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Interview

Naraka Guitarist Jean-Philippe Porteux Talks Debut Album "In Tenebris," Collaborations And More

France has an interesting history when it comes to metal music. Geographically between the United Kingdom and Germany, two countries which are more famous for their metal, they are often overlooked. Nonetheless, if one knows their history, they will be able to tell you that the French have always been there, giving the world such bands as Trust, Sortilege and more recently, Gojira, Dagoba, Beyond Creation and Fractal Universe.

Last week it was the turn of another French band to hit the scene, as Naraka, featuring former Dagoba drummer Franky Costanza, burst on to the stage with their debut album, "In Tenebris." Draawing comparisons to such bands as Septicflesh, the French four piece have already begun earning rave revuews for their work and will soon be hitting the road to support their full length introduction. To find out more about the band, Metal Underground caught up with guitarist Jean-Philippe Porteux, in an interview which you can watch in full below.

Diamond Oz: First of all, congratulations on the release of your debut album, “In Tenebris.” What can you tell me about the title of the album?

Jean-Philippe Porteux: Thank you. “Tenebris” is a Latin word which in English means “Darkness” or “Hell” and as a title for our music, it’s a good thing, we think.

Oz: Definitely. I’ve been listening to the singles and they’re very striking. It’s very fierce music.

Jean-Philippe: Thank you. There is no concept about the band or the album, but there are three songs which are only orchestration and no vocals and these all have Latin titles, which is to underline that these are the instrumental songs.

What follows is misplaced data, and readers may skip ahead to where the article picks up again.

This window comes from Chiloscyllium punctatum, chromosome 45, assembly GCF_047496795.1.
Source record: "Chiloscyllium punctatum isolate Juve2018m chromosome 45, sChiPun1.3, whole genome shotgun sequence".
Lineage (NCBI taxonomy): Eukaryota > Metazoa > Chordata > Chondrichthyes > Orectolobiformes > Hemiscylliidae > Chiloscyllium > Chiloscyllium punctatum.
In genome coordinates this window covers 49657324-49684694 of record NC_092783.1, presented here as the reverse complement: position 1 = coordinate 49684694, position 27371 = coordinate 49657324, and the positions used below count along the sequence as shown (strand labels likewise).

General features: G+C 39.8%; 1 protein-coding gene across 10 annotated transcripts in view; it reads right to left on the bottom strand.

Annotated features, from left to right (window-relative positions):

Oz: And how important is orchestration to your music?

Jean-Philippe: That’s an influence from the bands we like. We’re fans of Septicflesh, Cradle Of Filth, Dimmu Borgir, Fleshgod Apocalypse, things like that. We have many more influences like Gojira or, for me, old stuff like Pantera or Sepultura, but I think orchestration brings a little melancholy or sadness. As the guitars and drums are very aggressive, I think the orchestration can bring some melody. It’s a good thing

Oz: Absolutely. You can definitely hear a bit of Septicflesh in your music but you’re also not copying them.

Jean-Philippe: Yes, many people compare us with Septicflesh when it comes to the orchestration, not about the guitars or the vocals, but people do make that comparison with the orchestral parts. The singer of Septicflesh also did the artwork so it’s easy for people to make that comparison.

Oz: Yeah, I was going to say, obviously Seth Siro Anton has done the artwork, like you said and he’s one of those artists who you can instantly recognise from his work. How well do you think this artwork represents the music?

Jean-Philippe: When we contacted Seth, we didn’t add any notes on what we would like for the artwork, just some words of inspiration to see what he could make and that he could do whatever he wanted to with those. First he presented a woman with an octopus, which can be found in the booklet, after that we asked for something like a monster which resembles a man or a woman after death, whether it be purgatory, Heaven or Hell and we liked the good work that Seth made for us. He always has an atmosphere, whether it’s for Septicflesh or one of the many bands he’s worked for like Moonspell or Dagoba.

Oz: You’ve also done two music videos for “The Black” and “Mother Of Shadows.” Are you happy with how they turned out and do they display the music well?